Oil the dining table - does it make sense?

Of course, anyone who has a valuable dining table made of solid wood would like to protect him accordingly. Whether oiling is a meaningful wood protection for the dining table, which has advantages and disadvantages of oiling, and which alternatives there are, read in this post.

Which wood can be oiled?

Basically you can oil only already oiled or raw wood. Can not be oiled against:

  • already lacquered or glazed tables
  • already treated with wax tables
  • Tables not made of solid wood

Make sure that most of the wooden furniture you buy is usually covered with a protective layer of lacquer. In order to oil such a table, you would have to sand the paint layer down to the raw wood thoroughly. That will make sense in the fewest cases. Only very high quality dining tables are oiled ex works.

Suitable oils

Basically, you should always use a suitable for the particular type of wood oil. With these oils special care substances and agents are added, which are particularly beneficial for the respective type of wood. Never use a wood oil that is labeled for a different type of wood than the one you have in front of you! Not every wood tolerates all ingredients.

Universal oils

Some completely natural oils can also be used as a "universal oil" for any kind of wood. The best known is the linseed oil, but there are also some other, proven universal oils:

  • Tung oil
  • Walnut oil (used very often in England)
  • poppy seed oil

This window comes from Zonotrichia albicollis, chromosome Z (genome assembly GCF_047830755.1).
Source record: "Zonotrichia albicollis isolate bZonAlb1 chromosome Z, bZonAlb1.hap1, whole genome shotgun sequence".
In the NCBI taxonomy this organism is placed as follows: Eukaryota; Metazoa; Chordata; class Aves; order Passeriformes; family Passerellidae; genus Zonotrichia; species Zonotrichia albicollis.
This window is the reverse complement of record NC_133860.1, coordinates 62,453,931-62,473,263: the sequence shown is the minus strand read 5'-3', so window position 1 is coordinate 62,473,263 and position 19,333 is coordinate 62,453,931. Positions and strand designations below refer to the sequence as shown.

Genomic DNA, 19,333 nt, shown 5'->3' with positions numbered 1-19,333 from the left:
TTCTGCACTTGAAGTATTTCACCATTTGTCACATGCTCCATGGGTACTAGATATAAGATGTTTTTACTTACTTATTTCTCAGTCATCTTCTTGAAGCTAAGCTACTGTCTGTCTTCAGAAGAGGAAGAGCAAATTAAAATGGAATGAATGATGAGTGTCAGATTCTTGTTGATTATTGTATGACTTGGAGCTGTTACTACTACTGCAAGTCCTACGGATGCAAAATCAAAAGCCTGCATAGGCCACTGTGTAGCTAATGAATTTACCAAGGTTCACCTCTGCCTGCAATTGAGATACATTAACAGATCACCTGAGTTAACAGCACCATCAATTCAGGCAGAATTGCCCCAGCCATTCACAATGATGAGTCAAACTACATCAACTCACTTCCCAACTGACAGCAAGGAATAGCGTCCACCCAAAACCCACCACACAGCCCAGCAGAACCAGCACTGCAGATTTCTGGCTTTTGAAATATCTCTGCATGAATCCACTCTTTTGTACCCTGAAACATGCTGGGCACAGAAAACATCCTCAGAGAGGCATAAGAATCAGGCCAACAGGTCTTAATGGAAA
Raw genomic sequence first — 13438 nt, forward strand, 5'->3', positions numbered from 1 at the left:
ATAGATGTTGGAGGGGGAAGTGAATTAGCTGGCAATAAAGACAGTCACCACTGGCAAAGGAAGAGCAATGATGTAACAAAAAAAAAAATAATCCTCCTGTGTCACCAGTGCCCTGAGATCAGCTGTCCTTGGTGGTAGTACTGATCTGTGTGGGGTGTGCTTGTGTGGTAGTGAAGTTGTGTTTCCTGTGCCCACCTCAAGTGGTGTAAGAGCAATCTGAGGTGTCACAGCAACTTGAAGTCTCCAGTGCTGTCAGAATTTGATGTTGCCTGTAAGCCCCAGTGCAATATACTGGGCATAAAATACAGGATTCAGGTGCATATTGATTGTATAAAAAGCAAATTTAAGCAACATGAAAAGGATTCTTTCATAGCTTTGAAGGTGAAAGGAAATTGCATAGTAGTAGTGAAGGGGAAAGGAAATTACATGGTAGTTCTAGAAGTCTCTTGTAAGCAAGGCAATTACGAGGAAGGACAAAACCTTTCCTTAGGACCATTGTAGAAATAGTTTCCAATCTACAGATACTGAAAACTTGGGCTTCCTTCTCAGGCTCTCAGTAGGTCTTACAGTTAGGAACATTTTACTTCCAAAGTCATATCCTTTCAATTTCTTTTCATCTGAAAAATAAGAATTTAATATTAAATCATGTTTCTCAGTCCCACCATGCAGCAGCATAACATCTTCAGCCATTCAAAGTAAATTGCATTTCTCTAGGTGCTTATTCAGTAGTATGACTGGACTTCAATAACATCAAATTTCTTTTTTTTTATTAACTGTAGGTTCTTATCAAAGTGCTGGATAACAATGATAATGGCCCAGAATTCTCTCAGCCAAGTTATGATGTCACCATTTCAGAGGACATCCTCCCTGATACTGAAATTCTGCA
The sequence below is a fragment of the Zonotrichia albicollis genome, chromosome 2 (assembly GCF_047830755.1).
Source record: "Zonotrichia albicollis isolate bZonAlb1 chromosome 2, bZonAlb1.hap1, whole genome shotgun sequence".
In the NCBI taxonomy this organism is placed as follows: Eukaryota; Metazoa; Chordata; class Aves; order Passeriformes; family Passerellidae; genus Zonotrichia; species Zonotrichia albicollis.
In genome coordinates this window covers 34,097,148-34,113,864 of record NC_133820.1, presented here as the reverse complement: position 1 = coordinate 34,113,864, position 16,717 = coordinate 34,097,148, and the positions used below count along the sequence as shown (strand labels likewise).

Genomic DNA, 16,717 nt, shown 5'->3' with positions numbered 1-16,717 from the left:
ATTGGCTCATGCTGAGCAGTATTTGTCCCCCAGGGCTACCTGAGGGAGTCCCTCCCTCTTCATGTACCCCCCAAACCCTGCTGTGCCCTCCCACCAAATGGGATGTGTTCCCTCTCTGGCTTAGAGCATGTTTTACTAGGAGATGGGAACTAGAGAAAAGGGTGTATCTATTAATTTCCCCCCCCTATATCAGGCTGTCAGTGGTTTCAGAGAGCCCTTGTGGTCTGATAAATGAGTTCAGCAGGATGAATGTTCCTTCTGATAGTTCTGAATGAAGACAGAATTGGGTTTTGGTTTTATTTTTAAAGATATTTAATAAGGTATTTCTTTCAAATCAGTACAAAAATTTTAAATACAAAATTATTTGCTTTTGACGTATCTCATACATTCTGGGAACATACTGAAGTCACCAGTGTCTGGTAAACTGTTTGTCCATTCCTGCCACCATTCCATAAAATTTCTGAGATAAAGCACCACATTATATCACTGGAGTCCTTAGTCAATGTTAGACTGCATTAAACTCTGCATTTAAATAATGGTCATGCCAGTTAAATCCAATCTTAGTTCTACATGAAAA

• Linseed oil varnish (the boiled variant of linseed oil with significantly shorter drying time)

Further information on the individual oils can be found in this article. Those who value the most natural possible wood protection will certainly be the best at driving with these natural oils. However, most engineered oils are usually based on linseed oil and tung oil.

Advantages and disadvantages of oiling

Oil protects the table very effectively. It covers the wood fibers and hardens to a tough-elastic protective layer that extends far into the interior of the wood. However, a true surface protection is not given - stains and dirt can still arise on the wood and are then often difficult to remove.

Here is a true surface protection, such as painting [link] or the [link u = table-grow] waxing much more useful, especially in frequently used tables, where the risk of staining is very high.

Tips & Tricks

A good combination of waxes and oils are hard oil waxes. They combine the good properties of both methods in one product.

Video Board: UPDATE - DIY Plywood Dining Table